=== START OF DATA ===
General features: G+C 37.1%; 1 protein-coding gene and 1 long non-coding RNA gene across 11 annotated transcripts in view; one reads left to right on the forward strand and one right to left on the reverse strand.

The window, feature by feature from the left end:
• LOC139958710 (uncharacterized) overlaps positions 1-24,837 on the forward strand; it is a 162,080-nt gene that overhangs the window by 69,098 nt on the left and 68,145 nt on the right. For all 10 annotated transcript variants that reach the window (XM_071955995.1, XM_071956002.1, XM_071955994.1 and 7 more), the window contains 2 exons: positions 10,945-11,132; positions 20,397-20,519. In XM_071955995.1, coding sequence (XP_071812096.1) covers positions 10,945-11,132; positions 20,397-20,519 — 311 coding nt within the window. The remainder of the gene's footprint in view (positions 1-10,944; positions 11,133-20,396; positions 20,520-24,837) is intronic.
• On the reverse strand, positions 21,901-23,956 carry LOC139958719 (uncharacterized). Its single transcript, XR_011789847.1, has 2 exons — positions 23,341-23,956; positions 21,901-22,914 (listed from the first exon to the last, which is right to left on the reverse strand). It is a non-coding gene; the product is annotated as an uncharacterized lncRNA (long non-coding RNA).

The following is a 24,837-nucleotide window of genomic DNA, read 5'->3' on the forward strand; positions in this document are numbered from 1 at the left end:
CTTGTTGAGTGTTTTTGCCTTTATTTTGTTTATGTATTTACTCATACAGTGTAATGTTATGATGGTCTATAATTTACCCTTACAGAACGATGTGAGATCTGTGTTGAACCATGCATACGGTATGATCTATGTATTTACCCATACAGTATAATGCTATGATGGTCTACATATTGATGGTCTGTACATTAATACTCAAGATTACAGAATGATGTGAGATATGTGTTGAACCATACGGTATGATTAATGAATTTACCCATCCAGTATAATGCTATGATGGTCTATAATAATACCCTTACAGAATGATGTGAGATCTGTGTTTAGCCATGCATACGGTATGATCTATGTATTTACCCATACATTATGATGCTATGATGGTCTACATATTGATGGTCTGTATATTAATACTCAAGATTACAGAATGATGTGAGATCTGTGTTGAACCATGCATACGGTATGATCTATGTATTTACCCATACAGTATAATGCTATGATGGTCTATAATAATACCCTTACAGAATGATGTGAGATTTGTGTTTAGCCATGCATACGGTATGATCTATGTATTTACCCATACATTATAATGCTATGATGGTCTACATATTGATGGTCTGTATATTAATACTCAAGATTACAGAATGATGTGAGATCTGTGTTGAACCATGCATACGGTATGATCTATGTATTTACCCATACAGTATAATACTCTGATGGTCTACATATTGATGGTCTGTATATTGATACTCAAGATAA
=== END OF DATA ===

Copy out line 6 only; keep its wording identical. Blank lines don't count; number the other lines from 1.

CTTGTTGAGTGTTTTTGCCTTTATTTTGTTTATGTATTTACTCATACAGTGTAATGTTATGATGGTCTATAATTTACCCTTACAGAACGATGTGAGATCTGTGTTGAACCATGCATACGGTATGATCTATGTATTTACCCATACAGTATAATGCTATGATGGTCTACATATTGATGGTCTGTACATTAATACTCAAGATTACAGAATGATGTGAGATATGTGTTGAACCATACGGTATGATTAATGAATTTACCCATCCAGTATAATGCTATGATGGTCTATAATAATACCCTTACAGAATGATGTGAGATCTGTGTTTAGCCATGCATACGGTATGATCTATGTATTTACCCATACATTATGATGCTATGATGGTCTACATATTGATGGTCTGTATATTAATACTCAAGATTACAGAATGATGTGAGATCTGTGTTGAACCATGCATACGGTATGATCTATGTATTTACCCATACAGTATAATGCTATGATGGTCTATAATAATACCCTTACAGAATGATGTGAGATTTGTGTTTAGCCATGCATACGGTATGATCTATGTATTTACCCATACATTATAATGCTATGATGGTCTACATATTGATGGTCTGTATATTAATACTCAAGATTACAGAATGATGTGAGATCTGTGTTGAACCATGCATACGGTATGATCTATGTATTTACCCATACAGTATAATACTCTGATGGTCTACATATTGATGGTCTGTATATTGATACTCAAGATAA